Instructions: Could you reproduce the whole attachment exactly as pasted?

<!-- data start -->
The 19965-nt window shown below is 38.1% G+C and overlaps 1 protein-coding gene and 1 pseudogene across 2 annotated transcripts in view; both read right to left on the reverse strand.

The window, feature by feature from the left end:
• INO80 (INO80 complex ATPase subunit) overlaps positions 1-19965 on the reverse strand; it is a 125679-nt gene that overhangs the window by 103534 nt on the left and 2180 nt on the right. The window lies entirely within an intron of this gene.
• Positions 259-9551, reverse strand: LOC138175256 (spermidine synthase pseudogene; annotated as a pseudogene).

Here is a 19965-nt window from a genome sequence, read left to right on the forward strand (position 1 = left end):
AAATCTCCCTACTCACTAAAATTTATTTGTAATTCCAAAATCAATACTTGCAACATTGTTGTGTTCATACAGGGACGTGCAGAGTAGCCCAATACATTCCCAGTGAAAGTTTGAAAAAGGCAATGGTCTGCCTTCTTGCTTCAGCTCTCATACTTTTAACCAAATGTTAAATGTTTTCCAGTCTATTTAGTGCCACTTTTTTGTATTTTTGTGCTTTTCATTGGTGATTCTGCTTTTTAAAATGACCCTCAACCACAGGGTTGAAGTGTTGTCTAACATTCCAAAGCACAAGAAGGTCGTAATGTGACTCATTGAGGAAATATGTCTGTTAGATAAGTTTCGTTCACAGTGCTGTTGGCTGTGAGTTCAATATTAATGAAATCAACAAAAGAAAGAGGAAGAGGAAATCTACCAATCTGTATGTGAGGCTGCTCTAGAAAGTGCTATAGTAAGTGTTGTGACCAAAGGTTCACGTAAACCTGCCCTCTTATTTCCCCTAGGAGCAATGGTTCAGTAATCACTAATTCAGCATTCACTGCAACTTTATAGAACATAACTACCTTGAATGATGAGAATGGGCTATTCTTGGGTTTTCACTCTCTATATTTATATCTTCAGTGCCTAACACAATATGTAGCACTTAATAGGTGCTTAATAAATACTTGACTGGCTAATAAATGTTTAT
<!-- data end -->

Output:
The 19965-nt window shown below is 38.1% G+C and overlaps 1 protein-coding gene and 1 pseudogene across 2 annotated transcripts in view; both read right to left on the reverse strand.

The window, feature by feature from the left end:
• INO80 (INO80 complex ATPase subunit) overlaps positions 1-19965 on the reverse strand; it is a 125679-nt gene that overhangs the window by 103534 nt on the left and 2180 nt on the right. The window lies entirely within an intron of this gene.
• Positions 259-9551, reverse strand: LOC138175256 (spermidine synthase pseudogene; annotated as a pseudogene).

Here is a 19965-nt window from a genome sequence, read left to right on the forward strand (position 1 = left end):
AAATCTCCCTACTCACTAAAATTTATTTGTAATTCCAAAATCAATACTTGCAACATTGTTGTGTTCATACAGGGACGTGCAGAGTAGCCCAATACATTCCCAGTGAAAGTTTGAAAAAGGCAATGGTCTGCCTTCTTGCTTCAGCTCTCATACTTTTAACCAAATGTTAAATGTTTTCCAGTCTATTTAGTGCCACTTTTTTGTATTTTTGTGCTTTTCATTGGTGATTCTGCTTTTTAAAATGACCCTCAACCACAGGGTTGAAGTGTTGTCTAACATTCCAAAGCACAAGAAGGTCGTAATGTGACTCATTGAGGAAATATGTCTGTTAGATAAGTTTCGTTCACAGTGCTGTTGGCTGTGAGTTCAATATTAATGAAATCAACAAAAGAAAGAGGAAGAGGAAATCTACCAATCTGTATGTGAGGCTGCTCTAGAAAGTGCTATAGTAAGTGTTGTGACCAAAGGTTCACGTAAACCTGCCCTCTTATTTCCCCTAGGAGCAATGGTTCAGTAATCACTAATTCAGCATTCACTGCAACTTTATAGAACATAACTACCTTGAATGATGAGAATGGGCTATTCTTGGGTTTTCACTCTCTATATTTATATCTTCAGTGCCTAACACAATATGTAGCACTTAATAGGTGCTTAATAAATACTTGACTGGCTAATAAATGTTTAT